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baldness

baldness Over the centuries, male pattern baldness has been a sensitive subject for a great many men. Their desire to restore their crowning glory has led them to try all sorts of supposed remedies, to believe all manner of bizarre theories, and to subject themselves to many methods of attempted restoration which could best be described as torture. One of the earliest overreactions to the problem concerned biblical prophet Elisha, who summoned forth a bear to kill 42 children who had been mocking him. In an effort to restore their locks, Elisha, and other bald men of the time, turned to rubbing bear grease on their scalps, a treatment that remained popular for many centuries.

What today we sometimes refer to as ‘illusion hairstyling’ also goes way back in time. Julius Caesar utilized the combed straight forward method to cover his bald area. A second method was to take the hair from one side of the head, letting it grow long, then drawing it all the way over to the other side of the head. Since either method attempted to some extent to defy the law of gravity, much plastering down of the strands was necessary. Illusion styling remains popular today, especially among politicians. Hippocrates was the first person to describe the pattern male baldness commonly took, but he had no idea what caused the hair loss. He applied sheep's urine to his bald spot, to no avail. Early Romans plastered their scalps with chicken dung. When Napolean and Czar Alexander of Russia (both bald) met to discuss the future of Europe, they got sidetracked into talking about baldness cures.

Wigs and toupees were common at least as far back as the days of the first written medical record — the Ebers Papyrus, c.1500 bc, which contained recipes for baldness remedies. Hairpieces were desired because baldness was believed to be a sign of servitude or immorality by all ancient nations. After an ancient Greek battle the victor Mausoleus ordered the defeated Lycian males to have their heads shaved, an extremely humiliating punishment. Modern day military organizations of most countries routinely shave the heads of all recruits. Hygiene played some role in the use of this practice earlier in the modern period — it made it easier to control for lice, for example. But it also symbolized the lack of power and passive submission of the recruits. Prisoners and traitors have also had their heads shaved across time and cultures, to declare their worthlessness. Then there was the concept of strength. Caesar worried that his powers might recede with his hair. Another biblical reference was to Samson, whose strength was linked to his hair. When his head was shaved by Delilah his power evaporated, allowing his capture by the Philistines. Only when his hair grew back was he strong enough to tear down the temple. Thus, down through time came images of bald men as weak, impotent, passive, submissive.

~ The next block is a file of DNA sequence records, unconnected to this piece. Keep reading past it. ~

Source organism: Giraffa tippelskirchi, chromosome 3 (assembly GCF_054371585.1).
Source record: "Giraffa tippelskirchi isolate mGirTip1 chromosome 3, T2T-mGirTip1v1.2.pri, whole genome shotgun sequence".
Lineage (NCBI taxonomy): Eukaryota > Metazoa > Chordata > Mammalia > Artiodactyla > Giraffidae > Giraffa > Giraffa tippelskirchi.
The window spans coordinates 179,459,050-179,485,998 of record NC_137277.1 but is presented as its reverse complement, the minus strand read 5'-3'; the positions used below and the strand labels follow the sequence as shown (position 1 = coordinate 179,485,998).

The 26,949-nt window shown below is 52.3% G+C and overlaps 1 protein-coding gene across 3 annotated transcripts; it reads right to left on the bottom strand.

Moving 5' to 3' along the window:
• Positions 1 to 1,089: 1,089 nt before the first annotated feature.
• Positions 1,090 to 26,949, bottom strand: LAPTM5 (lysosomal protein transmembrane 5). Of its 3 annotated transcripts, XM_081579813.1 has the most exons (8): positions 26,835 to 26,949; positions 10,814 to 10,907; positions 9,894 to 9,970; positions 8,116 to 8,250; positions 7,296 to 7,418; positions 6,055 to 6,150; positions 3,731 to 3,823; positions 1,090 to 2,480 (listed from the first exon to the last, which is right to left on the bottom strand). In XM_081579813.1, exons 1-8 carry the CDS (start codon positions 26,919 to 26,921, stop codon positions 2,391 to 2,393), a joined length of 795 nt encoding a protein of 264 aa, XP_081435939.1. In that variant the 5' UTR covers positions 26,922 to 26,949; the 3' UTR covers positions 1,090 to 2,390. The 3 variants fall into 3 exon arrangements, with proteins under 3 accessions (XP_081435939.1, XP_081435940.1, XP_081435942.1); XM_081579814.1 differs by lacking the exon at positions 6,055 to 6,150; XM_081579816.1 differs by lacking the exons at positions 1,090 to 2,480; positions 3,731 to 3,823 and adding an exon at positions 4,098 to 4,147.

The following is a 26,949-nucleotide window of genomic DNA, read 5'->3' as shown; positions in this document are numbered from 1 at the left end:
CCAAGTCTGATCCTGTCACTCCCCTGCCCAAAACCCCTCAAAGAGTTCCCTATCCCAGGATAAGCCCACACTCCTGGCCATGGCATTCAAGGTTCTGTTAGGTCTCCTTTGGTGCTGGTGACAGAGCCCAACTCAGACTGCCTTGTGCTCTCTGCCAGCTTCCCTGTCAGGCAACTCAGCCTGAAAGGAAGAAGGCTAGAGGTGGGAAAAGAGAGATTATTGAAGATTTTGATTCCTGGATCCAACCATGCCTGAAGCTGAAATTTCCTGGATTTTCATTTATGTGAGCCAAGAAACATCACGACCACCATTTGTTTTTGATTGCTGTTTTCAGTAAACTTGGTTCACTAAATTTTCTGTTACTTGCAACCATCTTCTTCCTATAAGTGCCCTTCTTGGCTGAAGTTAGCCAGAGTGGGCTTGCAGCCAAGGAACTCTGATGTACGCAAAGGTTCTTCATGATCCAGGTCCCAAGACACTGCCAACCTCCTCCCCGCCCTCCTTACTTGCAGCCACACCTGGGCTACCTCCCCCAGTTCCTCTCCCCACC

Stupidity might have been added to the list if Samuel Johnson had his way, for he thought baldness was due to dryness of the brain and its shrinking from the skull. However, later it became common to declare baldness to be more prevalent among the upper classes. Both of these ideas led to and reinforced theories that lack of hair was caused by mental activity or high intelligence. Desperate for something positive to hold on to, bald men began to popularize the idea that they were more virile, more sexually active than hair-bearing males. With the male hormone testosterone linked somehow to baldness it was easy for the erroneous idea to spread that the more testosterone you produced the more quickly you went bald, and the more completely you went bald. As proof, history had the example of the eunuch. Eunuchs never went bald, and if they were going bald when they became eunuchs the balding process stopped completely. However, lost hair was never restored. The only 100% effective preventive measure against baldness was — and remains — castration.

Widespread acceptance of baldness by the scientific community as heredity-based did not take place until the 1940s. Until then other theories ran wild. The idea for example that hats caused baldness also had ancient roots, with heavy metal helmets blamed for causing hair loss among Roman and Egyptian soldiers. This theory reached its peak of popularity from the late 1800s, lasting into the 1940s or so. What was interesting about hats as a theory was that its proponents had to explain just why it was that hats caused men to go bald but not women — for whom the hat was as necessary and prevalent an item of dress as it was for males. The search for causes often led to strange and convoluted logic. Often the scalp and skull were blamed; there were ‘muscle heads’, ‘fat heads’, and the dreaded ‘ivory domes’. In one way or another the scalp worked against its owner to somehow reduce or cut off circulation to the scalp, with this loss of blood supply resulting in the death of the hair. This too, led to problems of logic when believers tried to explain hirsute female scalps. Then there was the popular microbe theory, wherein a living microbe or bacillus caused baldness. That is, baldness was contagious. Barbers took a lot of criticism for having unhealthy establishments, which led to the easy spread of those germs. Hair-styling salons for women were somehow much more sanitary: how else to explain the difference? Those microbes were indeed ‘isolated’ and ‘observed’ by scientists of the time, with work undertaken to discover a vaccine. One of the more popular preventatives and treatments for hair loss a century ago was blistering of the scalp, by regular application of irritants. One of the more popular irritants was cantharides (crushed insects better known as the reputed aphrodisiac Spanish Fly). Some of the treatments would resurface again and again, over time. The use of electricity to treat baldness had a run in the very early years of the 1900s and reappeared once more in the 1990s.